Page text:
Heart disease is still the leading cause of death worldwide, accounting for about one-third of all deaths. As such, doctors and medical engineers have continuously sought new ways to treat heart disease and prevent stroke. One of the most recent technologies that have made significant progress in this regard is the Watchman heart device. In this blog post, we will dive into a comprehensive guide on using watchman heart device, how they work, what they can do, and much more.
What is a Watchman Heart Device?
The Watchman heart device works by sealing off the left atrial appendage (LAA), which is a small pouch in the heart that is linked to an increased risk of blood clots and stroke in patients with atrial fibrillation (AFib). The Watchman device reduces the risk of stroke and blood clots in patients with AFib who can’t take blood thinners. The device is implanted by a specialist and can replace the need for blood-thinning medication over time.
Uses and Benefits of the Watchman Heart Device
The Watchman heart device is used to prevent stroke in patients who have AFib and cannot take blood thinners. It is a minimally invasive procedure that can be performed under general anesthesia, and recovery time usually lasts between 24-48 hours. The Watchman heart device benefits patients by reducing their risk of stroke and blood clots, as well as reducing their reliance on blood-thinning medication, which can cause side effects.
How Does the Watchman Heart Device Work?
The Watchman heart device works by forming a barrier in the LAA to prevent blood clots from developing and traveling to the brain. It is a small, parachute-shaped device made from nitinol mesh, a material used in cardiovascular stents. The device is inserted into the heart through a catheter via a small incision near the groin. Once the device is in place, over time, heart tissue grows over the device, ultimately forming a barrier in the LAA.
Risks Involved with the Watchman Heart Device
As with all medical procedures, there are several risks involved with the Watchman heart device. Some of these risks include bleeding or excessive bruising at the incision site, blood vessel damage, or air embolism. Rarely, the device may become dislodged from the heart or may be ineffective at blocking blood clots. These issues will usually require additional procedures or surgery to correct. However, with proper monitoring, most patients have a favorable outcome.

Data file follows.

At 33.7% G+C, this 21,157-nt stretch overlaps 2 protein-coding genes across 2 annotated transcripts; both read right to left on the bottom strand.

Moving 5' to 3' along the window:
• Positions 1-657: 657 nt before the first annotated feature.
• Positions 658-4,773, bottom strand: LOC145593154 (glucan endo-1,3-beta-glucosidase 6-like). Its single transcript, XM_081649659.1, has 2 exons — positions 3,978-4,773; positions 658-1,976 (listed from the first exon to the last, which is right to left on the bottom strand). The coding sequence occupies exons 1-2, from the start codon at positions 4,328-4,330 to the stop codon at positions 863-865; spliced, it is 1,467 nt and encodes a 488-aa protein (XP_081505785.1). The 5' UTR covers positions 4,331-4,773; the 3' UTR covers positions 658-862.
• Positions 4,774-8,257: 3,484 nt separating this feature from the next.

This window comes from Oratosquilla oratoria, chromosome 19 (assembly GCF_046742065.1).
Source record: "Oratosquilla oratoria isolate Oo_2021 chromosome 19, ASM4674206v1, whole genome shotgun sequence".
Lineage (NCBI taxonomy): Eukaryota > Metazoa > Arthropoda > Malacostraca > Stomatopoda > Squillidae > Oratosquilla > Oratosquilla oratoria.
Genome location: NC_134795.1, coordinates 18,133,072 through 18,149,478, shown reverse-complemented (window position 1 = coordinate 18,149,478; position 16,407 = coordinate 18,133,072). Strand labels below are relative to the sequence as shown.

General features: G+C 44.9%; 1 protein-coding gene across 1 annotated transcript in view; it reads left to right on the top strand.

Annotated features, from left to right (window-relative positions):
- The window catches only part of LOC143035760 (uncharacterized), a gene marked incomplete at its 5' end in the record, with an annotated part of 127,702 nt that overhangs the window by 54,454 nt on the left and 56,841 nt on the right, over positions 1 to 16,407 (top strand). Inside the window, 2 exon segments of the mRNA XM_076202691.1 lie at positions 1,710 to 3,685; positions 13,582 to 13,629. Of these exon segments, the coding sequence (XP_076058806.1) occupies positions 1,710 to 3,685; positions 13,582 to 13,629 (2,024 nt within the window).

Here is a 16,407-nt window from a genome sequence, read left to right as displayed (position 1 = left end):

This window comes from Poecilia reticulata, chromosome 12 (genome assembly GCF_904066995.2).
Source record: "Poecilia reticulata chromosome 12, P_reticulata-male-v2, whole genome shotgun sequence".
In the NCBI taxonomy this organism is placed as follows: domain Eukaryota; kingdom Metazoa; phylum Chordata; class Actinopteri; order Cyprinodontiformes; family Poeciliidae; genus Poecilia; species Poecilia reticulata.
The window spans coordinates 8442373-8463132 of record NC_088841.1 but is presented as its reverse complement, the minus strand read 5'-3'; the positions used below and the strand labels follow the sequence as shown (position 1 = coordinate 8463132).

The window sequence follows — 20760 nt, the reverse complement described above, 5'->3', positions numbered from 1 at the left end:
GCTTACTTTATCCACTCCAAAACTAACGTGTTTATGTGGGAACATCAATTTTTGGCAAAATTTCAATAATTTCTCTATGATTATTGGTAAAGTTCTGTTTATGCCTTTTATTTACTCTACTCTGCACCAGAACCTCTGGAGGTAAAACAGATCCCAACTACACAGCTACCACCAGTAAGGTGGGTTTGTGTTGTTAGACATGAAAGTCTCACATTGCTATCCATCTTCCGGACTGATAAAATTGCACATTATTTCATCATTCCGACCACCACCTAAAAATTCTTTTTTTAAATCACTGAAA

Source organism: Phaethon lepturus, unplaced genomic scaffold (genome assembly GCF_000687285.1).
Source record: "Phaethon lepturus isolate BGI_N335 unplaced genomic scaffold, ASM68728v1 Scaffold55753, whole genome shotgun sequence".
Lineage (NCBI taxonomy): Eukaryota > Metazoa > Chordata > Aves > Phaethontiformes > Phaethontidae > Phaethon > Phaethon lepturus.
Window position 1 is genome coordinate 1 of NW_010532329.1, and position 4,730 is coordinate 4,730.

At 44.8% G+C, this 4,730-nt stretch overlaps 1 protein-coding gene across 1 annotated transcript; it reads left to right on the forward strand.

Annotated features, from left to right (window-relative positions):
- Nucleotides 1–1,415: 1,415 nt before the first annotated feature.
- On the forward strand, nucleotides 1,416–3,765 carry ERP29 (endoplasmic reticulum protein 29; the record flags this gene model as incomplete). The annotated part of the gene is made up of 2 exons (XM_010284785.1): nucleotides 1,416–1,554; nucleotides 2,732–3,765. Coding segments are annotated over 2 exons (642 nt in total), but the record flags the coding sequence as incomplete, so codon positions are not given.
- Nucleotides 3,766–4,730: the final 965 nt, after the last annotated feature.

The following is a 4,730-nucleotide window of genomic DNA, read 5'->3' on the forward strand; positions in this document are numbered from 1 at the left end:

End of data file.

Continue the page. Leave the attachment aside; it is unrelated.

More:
Who is the Ideal Candidate for the Watchman Heart Device?
Patients who cannot take blood-thinning medication and have AFib may be ideal candidates for the Watchman heart device. It is also a great option for patients who are at high risk for stroke, cannot tolerate the side effects of oral anticoagulants, or have a history of bleeding. However, the decision to use the Watchman heart device should be based on the individual patient’s medical history and current health status.
The Watchman heart device is a promising technology in the prevention of stroke in AFib patients. Its minimally invasive procedure and reduced reliance on blood-thinning medication have made it a game-changer for many patients. As with any medical procedure, though, there are some risks involved. The ideal candidates for the Watchman heart device are patients who are unable to take blood thinners or have a high risk of stroke. We hope that this comprehensive guide provided you with valuable information and helped answer any questions you might have had about the Watchman heart device. If you think you or a loved one may be a good candidate for this procedure, consult with your cardiologist and specialists to see if it is the best option for you.